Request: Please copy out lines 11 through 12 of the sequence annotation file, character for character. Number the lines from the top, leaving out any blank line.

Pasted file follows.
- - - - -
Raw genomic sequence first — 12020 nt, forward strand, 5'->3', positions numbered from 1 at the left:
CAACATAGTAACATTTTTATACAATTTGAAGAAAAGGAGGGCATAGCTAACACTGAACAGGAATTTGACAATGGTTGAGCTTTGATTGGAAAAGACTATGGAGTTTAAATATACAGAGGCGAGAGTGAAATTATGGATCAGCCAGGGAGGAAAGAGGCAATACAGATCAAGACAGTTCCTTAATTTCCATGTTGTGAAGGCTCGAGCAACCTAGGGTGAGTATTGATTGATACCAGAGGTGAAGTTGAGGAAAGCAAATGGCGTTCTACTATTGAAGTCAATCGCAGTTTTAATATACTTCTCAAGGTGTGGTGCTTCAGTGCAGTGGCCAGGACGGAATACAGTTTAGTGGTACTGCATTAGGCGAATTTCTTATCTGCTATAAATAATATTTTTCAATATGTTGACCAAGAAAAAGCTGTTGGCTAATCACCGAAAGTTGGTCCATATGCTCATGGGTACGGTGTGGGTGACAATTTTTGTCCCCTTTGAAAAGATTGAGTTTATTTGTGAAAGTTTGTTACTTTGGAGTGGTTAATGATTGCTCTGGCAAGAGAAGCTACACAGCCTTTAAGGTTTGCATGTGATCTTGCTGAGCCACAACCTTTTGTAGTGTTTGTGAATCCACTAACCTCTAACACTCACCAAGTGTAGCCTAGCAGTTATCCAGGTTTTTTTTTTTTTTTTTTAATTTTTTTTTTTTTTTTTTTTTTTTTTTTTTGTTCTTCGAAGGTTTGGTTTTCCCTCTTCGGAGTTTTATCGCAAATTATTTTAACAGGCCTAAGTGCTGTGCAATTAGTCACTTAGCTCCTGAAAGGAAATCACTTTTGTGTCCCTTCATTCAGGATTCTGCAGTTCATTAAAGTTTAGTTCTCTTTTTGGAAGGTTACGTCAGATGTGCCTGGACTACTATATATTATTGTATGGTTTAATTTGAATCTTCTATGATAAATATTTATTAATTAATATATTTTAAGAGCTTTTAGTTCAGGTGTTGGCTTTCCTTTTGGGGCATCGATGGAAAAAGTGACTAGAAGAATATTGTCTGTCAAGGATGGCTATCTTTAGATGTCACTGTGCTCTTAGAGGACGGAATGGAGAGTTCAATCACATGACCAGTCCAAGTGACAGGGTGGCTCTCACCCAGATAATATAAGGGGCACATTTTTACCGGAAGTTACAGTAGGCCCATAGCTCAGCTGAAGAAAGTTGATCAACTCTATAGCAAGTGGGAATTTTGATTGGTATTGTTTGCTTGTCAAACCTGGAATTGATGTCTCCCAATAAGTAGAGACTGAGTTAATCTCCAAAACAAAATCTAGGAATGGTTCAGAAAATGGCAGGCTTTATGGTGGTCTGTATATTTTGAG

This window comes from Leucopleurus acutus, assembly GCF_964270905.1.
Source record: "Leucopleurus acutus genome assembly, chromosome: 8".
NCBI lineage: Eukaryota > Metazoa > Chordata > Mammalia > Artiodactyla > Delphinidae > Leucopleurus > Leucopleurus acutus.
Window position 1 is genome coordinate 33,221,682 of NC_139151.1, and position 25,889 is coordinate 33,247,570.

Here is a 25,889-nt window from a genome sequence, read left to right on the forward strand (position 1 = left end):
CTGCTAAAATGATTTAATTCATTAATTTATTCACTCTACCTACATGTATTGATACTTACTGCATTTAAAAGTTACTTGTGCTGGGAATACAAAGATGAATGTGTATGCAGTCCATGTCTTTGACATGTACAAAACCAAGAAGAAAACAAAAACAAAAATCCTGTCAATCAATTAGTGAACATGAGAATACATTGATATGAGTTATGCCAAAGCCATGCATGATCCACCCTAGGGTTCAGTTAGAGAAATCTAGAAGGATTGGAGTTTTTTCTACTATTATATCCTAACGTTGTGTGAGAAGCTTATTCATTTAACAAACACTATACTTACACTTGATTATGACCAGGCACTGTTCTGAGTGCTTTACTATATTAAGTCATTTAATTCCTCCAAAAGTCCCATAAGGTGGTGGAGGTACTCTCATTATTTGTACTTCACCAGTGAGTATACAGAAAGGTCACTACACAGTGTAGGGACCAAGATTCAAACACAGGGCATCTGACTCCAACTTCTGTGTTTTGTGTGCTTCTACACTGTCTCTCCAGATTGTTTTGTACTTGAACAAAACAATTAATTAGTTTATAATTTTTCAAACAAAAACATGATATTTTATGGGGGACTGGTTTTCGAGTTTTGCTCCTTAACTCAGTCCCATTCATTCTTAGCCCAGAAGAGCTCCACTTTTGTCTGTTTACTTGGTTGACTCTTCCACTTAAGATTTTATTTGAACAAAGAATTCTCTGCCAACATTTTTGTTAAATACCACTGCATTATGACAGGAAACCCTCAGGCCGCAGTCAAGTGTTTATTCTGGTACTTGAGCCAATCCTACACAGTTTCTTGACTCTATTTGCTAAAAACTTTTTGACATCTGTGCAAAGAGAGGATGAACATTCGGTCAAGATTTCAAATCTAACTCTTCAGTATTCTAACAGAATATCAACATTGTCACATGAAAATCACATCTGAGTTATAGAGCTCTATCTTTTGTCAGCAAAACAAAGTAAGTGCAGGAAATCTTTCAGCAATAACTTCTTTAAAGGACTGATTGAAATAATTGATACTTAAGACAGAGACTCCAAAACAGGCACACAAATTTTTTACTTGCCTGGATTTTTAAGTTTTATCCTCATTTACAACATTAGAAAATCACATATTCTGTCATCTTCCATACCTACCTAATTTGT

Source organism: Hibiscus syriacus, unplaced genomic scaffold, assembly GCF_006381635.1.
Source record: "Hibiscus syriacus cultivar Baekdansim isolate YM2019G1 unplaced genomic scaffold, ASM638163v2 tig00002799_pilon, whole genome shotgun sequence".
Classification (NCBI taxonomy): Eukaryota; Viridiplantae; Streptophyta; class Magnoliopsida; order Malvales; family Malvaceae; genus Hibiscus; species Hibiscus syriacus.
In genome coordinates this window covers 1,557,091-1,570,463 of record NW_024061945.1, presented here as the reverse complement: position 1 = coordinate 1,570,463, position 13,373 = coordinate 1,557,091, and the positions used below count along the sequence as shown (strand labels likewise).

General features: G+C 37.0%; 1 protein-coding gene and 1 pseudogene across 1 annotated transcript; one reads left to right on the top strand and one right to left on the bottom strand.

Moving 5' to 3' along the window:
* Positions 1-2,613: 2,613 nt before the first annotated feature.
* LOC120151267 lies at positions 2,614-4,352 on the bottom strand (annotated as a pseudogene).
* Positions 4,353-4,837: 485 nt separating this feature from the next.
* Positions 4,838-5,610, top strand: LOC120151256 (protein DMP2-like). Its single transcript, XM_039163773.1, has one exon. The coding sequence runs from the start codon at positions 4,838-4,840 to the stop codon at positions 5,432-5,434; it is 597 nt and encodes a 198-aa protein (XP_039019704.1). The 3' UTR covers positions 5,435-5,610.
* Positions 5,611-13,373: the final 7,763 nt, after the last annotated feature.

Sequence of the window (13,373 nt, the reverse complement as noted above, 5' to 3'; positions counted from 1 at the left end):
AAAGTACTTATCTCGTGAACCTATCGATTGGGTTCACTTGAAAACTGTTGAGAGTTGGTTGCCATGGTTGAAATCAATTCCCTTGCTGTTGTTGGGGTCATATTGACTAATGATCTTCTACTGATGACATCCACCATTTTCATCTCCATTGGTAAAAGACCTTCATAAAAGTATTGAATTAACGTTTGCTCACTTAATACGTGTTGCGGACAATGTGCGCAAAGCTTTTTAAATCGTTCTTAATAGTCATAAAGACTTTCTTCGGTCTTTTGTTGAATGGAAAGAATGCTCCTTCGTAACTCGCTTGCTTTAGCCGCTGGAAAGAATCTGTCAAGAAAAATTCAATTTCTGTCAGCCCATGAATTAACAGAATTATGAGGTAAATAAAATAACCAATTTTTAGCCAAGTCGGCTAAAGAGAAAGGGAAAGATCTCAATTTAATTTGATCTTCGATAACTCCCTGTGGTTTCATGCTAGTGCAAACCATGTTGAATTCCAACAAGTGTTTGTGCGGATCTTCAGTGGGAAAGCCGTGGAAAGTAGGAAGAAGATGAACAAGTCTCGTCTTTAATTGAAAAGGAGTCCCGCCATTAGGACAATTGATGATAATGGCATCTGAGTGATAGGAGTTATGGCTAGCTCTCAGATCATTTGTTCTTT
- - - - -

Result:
Classification (NCBI taxonomy): Eukaryota; Viridiplantae; Streptophyta; class Magnoliopsida; order Malvales; family Malvaceae; genus Hibiscus; species Hibiscus syriacus.
In genome coordinates this window covers 1,557,091-1,570,463 of record NW_024061945.1, presented here as the reverse complement: position 1 = coordinate 1,570,463, position 13,373 = coordinate 1,557,091, and the positions used below count along the sequence as shown (strand labels likewise).